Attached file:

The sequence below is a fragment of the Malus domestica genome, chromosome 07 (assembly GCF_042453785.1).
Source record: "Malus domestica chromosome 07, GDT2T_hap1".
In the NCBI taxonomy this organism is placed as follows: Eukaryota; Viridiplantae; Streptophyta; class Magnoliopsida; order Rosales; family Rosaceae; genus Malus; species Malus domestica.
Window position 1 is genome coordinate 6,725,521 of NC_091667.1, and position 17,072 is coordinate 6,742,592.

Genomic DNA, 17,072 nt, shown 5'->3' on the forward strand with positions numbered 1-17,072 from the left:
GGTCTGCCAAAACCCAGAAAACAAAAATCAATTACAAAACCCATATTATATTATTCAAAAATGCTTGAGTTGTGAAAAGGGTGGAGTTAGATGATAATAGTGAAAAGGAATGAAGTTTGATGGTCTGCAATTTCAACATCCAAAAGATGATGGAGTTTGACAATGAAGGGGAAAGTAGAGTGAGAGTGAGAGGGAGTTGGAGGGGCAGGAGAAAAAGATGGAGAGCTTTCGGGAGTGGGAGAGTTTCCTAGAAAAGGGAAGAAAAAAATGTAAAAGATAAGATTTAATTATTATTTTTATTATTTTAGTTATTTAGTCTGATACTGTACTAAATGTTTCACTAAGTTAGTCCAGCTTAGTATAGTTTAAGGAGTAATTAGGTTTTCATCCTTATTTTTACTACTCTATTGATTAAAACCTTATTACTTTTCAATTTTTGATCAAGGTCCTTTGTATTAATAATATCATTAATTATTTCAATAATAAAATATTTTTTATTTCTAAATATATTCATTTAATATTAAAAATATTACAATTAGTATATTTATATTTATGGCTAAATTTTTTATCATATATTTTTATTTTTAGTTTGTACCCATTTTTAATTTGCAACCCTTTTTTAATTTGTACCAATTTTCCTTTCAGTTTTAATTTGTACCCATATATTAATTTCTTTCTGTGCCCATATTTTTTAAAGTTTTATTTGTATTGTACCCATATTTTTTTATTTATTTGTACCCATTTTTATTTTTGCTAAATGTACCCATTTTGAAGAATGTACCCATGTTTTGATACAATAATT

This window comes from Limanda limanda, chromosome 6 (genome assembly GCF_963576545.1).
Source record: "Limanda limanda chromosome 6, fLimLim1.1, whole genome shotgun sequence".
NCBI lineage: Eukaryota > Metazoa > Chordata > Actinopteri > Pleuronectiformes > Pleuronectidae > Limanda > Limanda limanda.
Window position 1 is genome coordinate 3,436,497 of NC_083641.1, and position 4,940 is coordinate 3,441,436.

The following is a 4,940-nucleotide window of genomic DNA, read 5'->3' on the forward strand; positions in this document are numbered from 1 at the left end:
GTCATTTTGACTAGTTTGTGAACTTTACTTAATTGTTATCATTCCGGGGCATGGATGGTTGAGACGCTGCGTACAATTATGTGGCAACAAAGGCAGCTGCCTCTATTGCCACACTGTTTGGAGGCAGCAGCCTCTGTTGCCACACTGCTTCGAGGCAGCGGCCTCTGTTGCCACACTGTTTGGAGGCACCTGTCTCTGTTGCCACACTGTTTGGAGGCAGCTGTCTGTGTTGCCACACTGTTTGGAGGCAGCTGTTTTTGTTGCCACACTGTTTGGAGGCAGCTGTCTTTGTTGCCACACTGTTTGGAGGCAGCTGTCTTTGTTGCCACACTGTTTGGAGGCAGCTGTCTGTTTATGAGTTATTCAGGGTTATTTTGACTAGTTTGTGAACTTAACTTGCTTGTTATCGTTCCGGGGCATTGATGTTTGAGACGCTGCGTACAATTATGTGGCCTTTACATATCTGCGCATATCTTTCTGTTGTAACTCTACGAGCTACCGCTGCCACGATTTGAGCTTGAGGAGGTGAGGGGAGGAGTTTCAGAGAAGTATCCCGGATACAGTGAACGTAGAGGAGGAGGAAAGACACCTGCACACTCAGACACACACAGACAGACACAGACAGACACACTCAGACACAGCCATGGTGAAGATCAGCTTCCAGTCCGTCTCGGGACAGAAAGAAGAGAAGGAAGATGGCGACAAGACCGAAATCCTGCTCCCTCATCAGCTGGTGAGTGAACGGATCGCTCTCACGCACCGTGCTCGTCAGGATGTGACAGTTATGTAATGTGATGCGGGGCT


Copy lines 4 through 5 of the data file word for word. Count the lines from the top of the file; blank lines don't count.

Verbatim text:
Window position 1 is genome coordinate 6,725,521 of NC_091667.1, and position 17,072 is coordinate 6,742,592.

Genomic DNA, 17,072 nt, shown 5'->3' on the forward strand with positions numbered 1-17,072 from the left: